The music gave West Africans a connection to the spirit world throughout the 15th to 19th centuries. And soon it became rooted in the religious revivals of the 19th century, mostly developed in white and black communities across the country.
But stars have been born through the genre. And songs you’ve certainly have heard before had their origins in the gospel music arena. For example, Mahalia Jackson’s “He’s Got The Whole World in His Hand” and Edwin Hawkins Singers’ “Oh, Happy Day” have reached mainstream status.
Some have passed on through generations. In fact, the Coen brother used the song “I’ll Fly Away” — recorded by The Kossoy Sisters in 1956 — for their film “O, Brother, Where Are Thou?” West actually covered the song, too.
So did Kanye West hit the mark?
West doesn’t hit on these themes. When you hear old gospel music and read about what it means to African American and Christian culture, West’s album might not stack up. It certainly challenges stereotypes of gospel music.
But there are portions of the album where West nails it.
The religious themes sometimes feel like a side attraction — they come off like a gimmick. Your reporter won’t question whether West used his faith for marketing and to promote the release. There does seem to be a deep interest in Christianity from West. But with “Jesus Is King,” there seems to be a disconnect between his music and the religion.
There are some faithful moments. He has a song called “Closed on Sunday,” with the lyrics: “Closed on Sunday/You my Chick-fil-A/You’re my number one/with the lemonade.” But the song, though using a Christian business to emphasize the point, is mostly about West’s relationship with his family. He asks to raise his sons in faith and to avoid temptation. But when he’s making comparisons to Chick-fil-A, it almost seems made for headlines rather than genuine inspiration.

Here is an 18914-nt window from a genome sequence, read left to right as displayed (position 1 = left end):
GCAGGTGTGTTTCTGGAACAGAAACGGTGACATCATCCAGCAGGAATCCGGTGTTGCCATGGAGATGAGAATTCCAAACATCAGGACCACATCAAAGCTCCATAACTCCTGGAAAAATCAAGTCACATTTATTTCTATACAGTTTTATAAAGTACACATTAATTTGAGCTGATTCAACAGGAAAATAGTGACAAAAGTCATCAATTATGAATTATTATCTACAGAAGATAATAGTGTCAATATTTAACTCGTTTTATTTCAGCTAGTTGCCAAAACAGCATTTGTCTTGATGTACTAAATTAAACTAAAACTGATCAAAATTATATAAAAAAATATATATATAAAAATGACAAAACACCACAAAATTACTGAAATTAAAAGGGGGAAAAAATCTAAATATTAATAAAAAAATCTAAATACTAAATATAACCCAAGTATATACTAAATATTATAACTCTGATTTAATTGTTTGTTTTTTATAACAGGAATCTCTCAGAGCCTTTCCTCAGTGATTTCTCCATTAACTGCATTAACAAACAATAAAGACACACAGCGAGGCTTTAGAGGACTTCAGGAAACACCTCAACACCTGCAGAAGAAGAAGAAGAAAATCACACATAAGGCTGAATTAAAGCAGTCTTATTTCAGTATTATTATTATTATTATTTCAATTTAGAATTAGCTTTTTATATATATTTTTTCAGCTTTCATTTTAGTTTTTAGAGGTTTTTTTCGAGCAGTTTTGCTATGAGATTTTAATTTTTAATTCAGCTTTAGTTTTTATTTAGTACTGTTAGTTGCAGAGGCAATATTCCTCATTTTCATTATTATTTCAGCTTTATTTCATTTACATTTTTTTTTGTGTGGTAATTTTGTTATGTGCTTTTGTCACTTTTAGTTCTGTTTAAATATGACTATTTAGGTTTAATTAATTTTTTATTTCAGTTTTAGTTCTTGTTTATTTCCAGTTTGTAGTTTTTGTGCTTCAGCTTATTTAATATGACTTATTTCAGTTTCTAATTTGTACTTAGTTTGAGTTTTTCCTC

And then there’s “On God,” which has vibes from West’s earlier catalog. It could easily fit on “Graduation” or “My Beautiful Dark Twisted Fantasy.” It’s about his old lifestyle and how it has changed so much because of faith. He has a line: “When I thought the Book of Job was a job/The Devil had my soul, I can’t lie.” It’s about his old life — the temptations he experienced before he found Christianity.
“Use This Gospel” is one of the better songs of the album, and it does well to talk about faith and West’s embrace of God, Jesus and his faith.
The album does encourage you to think about your own faith. It encourages you to look up, look inside and wonder how you spend your days on this planet. No matter your faith, it’ll make you question how religion affects you.
Sure, religion is wrapped inside of West’s life here on “Jesus Is King,” and you will have to slog through West’s claims that he’s the best artist of all time — a worshipping of idols, in a way — but there’s no question you will look inward at your beliefs and upward toward God.
By considering West’s faith, we consider our own. And that is the point of gospel music, isn’t it? We look at West and how he uses his religion in his life, how he sees the influence of God on his life and wonder how it affects us, too.
West’s album will likely miss the all-time best gospel music lists. Soon it may be just a distant memory of music — just another point in the timeline of West’s career.
But if West made us look up for even just a moment, then that’s enough.